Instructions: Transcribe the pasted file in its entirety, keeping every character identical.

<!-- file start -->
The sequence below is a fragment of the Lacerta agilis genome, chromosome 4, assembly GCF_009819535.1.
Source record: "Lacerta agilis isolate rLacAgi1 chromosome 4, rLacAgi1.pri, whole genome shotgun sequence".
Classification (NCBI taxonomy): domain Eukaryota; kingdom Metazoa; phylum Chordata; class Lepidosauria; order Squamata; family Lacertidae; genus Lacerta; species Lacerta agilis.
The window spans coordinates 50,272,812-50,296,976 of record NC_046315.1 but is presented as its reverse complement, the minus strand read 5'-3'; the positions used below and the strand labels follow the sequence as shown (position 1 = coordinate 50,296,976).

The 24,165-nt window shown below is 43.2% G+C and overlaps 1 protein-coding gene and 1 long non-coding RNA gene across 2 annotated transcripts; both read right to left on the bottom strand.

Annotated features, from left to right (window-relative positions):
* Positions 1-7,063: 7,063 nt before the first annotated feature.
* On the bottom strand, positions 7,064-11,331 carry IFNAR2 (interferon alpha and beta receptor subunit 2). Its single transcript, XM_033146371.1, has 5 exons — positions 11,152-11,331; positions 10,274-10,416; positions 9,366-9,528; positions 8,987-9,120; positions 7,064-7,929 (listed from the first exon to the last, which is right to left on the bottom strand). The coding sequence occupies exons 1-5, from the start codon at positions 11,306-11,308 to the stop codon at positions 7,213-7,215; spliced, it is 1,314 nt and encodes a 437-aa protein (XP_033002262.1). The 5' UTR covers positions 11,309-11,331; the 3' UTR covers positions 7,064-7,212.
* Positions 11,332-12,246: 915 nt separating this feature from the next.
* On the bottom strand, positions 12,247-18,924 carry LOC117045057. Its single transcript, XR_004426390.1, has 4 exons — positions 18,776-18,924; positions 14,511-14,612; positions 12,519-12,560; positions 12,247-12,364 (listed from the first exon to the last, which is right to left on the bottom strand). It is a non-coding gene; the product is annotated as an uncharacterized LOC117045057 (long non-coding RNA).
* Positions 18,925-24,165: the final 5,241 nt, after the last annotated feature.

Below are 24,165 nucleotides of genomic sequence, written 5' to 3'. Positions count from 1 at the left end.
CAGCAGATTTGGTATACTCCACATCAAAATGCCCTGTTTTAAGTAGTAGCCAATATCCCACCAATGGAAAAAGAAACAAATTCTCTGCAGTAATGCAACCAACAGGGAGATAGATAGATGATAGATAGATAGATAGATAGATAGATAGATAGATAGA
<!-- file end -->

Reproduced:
The sequence below is a fragment of the Lacerta agilis genome, chromosome 4, assembly GCF_009819535.1.
Source record: "Lacerta agilis isolate rLacAgi1 chromosome 4, rLacAgi1.pri, whole genome shotgun sequence".
Classification (NCBI taxonomy): domain Eukaryota; kingdom Metazoa; phylum Chordata; class Lepidosauria; order Squamata; family Lacertidae; genus Lacerta; species Lacerta agilis.
The window spans coordinates 50,272,812-50,296,976 of record NC_046315.1 but is presented as its reverse complement, the minus strand read 5'-3'; the positions used below and the strand labels follow the sequence as shown (position 1 = coordinate 50,296,976).

The 24,165-nt window shown below is 43.2% G+C and overlaps 1 protein-coding gene and 1 long non-coding RNA gene across 2 annotated transcripts; both read right to left on the bottom strand.

Annotated features, from left to right (window-relative positions):
* Positions 1-7,063: 7,063 nt before the first annotated feature.
* On the bottom strand, positions 7,064-11,331 carry IFNAR2 (interferon alpha and beta receptor subunit 2). Its single transcript, XM_033146371.1, has 5 exons — positions 11,152-11,331; positions 10,274-10,416; positions 9,366-9,528; positions 8,987-9,120; positions 7,064-7,929 (listed from the first exon to the last, which is right to left on the bottom strand). The coding sequence occupies exons 1-5, from the start codon at positions 11,306-11,308 to the stop codon at positions 7,213-7,215; spliced, it is 1,314 nt and encodes a 437-aa protein (XP_033002262.1). The 5' UTR covers positions 11,309-11,331; the 3' UTR covers positions 7,064-7,212.
* Positions 11,332-12,246: 915 nt separating this feature from the next.
* On the bottom strand, positions 12,247-18,924 carry LOC117045057. Its single transcript, XR_004426390.1, has 4 exons — positions 18,776-18,924; positions 14,511-14,612; positions 12,519-12,560; positions 12,247-12,364 (listed from the first exon to the last, which is right to left on the bottom strand). It is a non-coding gene; the product is annotated as an uncharacterized LOC117045057 (long non-coding RNA).
* Positions 18,925-24,165: the final 5,241 nt, after the last annotated feature.

Below are 24,165 nucleotides of genomic sequence, written 5' to 3'. Positions count from 1 at the left end.
CAGCAGATTTGGTATACTCCACATCAAAATGCCCTGTTTTAAGTAGTAGCCAATATCCCACCAATGGAAAAAGAAACAAATTCTCTGCAGTAATGCAACCAACAGGGAGATAGATAGATGATAGATAGATAGATAGATAGATAGATAGATAGATAGA